My whole point in everything I have said is wait until the growth plates have closed before you fix your dog. Those are the studies I've read and referred to.

If you can confirm they've closed via x-ray, great. If not, what's the big rush to neuter at 19 months as opposed to 24? Why not wait and give it some time just to be sure?

Again, we are literally debating over a number of months, which is ridiculous. I have my years of work and what I was told by specialists who performed surgery on large canines every week (unlike most vets who work on small and large breed dogs of many different breeds and mixes). There isn't specific research out there on every specific topic and question, and sometimes you just go with experience and the tried and true advice that's worked, and that's what I do.

At the end of the day, the reason behind the advice you're giving and I am giving gets at the same thing, wait until the growth plates close. I'd also argue that even after the plates close, you may still want to keep the dog intact until they're done filling out. I'd like to see research that says those hormones aren't needed for that process, which is another reason why I say at least wait until 2 years.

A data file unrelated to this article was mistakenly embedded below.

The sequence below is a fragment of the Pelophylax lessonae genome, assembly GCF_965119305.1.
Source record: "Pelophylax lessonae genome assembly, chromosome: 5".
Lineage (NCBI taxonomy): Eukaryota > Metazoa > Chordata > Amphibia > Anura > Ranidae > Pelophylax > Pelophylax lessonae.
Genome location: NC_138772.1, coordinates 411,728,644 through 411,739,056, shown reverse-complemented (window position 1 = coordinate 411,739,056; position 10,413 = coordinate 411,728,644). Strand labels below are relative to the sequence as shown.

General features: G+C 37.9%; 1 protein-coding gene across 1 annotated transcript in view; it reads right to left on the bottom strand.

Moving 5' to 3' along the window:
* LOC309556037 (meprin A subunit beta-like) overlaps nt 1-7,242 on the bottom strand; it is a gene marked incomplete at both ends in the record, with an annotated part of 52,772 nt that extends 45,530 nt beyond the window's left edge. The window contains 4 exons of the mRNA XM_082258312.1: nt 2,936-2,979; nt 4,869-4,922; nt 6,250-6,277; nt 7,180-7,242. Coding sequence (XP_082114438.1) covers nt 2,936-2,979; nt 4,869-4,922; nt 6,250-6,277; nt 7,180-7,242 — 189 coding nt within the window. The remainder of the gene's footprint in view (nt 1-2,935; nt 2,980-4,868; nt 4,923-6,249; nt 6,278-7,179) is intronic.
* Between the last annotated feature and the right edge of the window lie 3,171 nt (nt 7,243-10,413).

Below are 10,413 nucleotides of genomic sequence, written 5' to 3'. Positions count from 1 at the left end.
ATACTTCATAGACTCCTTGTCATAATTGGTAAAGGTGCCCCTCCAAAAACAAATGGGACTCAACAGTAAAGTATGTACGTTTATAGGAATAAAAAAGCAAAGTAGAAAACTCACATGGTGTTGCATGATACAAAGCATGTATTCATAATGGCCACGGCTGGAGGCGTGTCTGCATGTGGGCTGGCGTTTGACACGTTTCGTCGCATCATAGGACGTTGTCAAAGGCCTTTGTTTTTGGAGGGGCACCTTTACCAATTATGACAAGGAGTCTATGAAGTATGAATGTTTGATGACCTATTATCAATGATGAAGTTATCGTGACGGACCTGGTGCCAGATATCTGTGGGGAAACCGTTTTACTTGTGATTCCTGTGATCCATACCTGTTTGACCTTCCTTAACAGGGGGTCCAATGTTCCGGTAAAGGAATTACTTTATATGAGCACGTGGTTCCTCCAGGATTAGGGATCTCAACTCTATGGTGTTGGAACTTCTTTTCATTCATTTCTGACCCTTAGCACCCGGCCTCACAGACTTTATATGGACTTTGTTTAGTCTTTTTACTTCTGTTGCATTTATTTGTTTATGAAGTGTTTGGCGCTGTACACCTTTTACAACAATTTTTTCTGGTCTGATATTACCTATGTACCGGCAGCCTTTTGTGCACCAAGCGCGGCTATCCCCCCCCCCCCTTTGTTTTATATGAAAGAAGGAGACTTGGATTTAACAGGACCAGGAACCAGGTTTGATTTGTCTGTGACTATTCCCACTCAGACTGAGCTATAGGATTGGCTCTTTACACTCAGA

@WateryTart, probably not. I live in Texas now, and opportunities in that field just aren't nearly as plentiful. If anything, I'd actually like to start my own GSD kennel in several years and go that route.
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post #26 of 67 (permalink) Old 01-03-2018, 03:23 PM
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@WateryTart, probably not. I live in Texas now, and opportunities in that field just aren't nearly as plentiful. If anything, I'd actually like to start my own GSD kennel in several years and go that route.
Yeah i guess that's true, you'd have to move back to this area of the country, and if you've put down roots in Texas, it makes sense to stay.

For your kennel, would you be in WGSLs?
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post #27 of 67 (permalink) Old 01-03-2018, 03:33 PM
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Yeah i guess that's true, you'd have to move back to this area of the country, and if you've put down roots in Texas, it makes sense to stay.

For your kennel, would you be in WGSLs?
Definitely, they are my passion, but true working WGSL dogs. I'd like to build up a bloodline of solid tracking and detection dogs and also focus in on breeding a WGSL dog with high drive and nerve. There is a lot that I like about WGSLs, but there's definitely room for improvement.
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post #28 of 67 (permalink) Old 01-04-2018, 04:53 PM
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My contract with the breeder required me NOT to spay her until she was minimum 14 months of age or I'd void my health guarantee.